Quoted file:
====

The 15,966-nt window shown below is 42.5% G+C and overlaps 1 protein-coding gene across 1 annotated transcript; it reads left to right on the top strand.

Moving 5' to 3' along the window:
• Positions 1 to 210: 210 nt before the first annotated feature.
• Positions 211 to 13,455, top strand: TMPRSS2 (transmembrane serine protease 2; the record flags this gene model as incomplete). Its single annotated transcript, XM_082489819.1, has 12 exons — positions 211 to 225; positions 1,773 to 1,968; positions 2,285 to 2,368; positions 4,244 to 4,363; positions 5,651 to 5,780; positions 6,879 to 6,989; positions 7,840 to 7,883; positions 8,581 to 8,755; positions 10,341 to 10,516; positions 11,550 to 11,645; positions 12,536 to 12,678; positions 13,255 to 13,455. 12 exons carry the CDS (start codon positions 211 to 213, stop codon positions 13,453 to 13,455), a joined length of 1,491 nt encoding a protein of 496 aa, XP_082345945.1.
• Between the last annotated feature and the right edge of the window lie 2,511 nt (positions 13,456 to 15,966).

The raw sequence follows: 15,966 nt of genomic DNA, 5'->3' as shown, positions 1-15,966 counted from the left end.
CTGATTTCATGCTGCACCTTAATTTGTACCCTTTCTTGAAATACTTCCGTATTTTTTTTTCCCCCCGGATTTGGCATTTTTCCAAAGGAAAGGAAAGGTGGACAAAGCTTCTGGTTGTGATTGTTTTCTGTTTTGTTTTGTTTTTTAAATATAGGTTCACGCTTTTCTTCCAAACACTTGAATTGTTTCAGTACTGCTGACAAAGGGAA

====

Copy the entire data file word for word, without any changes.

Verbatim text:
The 15,966-nt window shown below is 42.5% G+C and overlaps 1 protein-coding gene across 1 annotated transcript; it reads left to right on the top strand.

Moving 5' to 3' along the window:
• Positions 1 to 210: 210 nt before the first annotated feature.
• Positions 211 to 13,455, top strand: TMPRSS2 (transmembrane serine protease 2; the record flags this gene model as incomplete). Its single annotated transcript, XM_082489819.1, has 12 exons — positions 211 to 225; positions 1,773 to 1,968; positions 2,285 to 2,368; positions 4,244 to 4,363; positions 5,651 to 5,780; positions 6,879 to 6,989; positions 7,840 to 7,883; positions 8,581 to 8,755; positions 10,341 to 10,516; positions 11,550 to 11,645; positions 12,536 to 12,678; positions 13,255 to 13,455. 12 exons carry the CDS (start codon positions 211 to 213, stop codon positions 13,453 to 13,455), a joined length of 1,491 nt encoding a protein of 496 aa, XP_082345945.1.
• Between the last annotated feature and the right edge of the window lie 2,511 nt (positions 13,456 to 15,966).

The raw sequence follows: 15,966 nt of genomic DNA, 5'->3' as shown, positions 1-15,966 counted from the left end.
CTGATTTCATGCTGCACCTTAATTTGTACCCTTTCTTGAAATACTTCCGTATTTTTTTTTCCCCCCGGATTTGGCATTTTTCCAAAGGAAAGGAAAGGTGGACAAAGCTTCTGGTTGTGATTGTTTTCTGTTTTGTTTTGTTTTTTAAATATAGGTTCACGCTTTTCTTCCAAACACTTGAATTGTTTCAGTACTGCTGACAAAGGGAA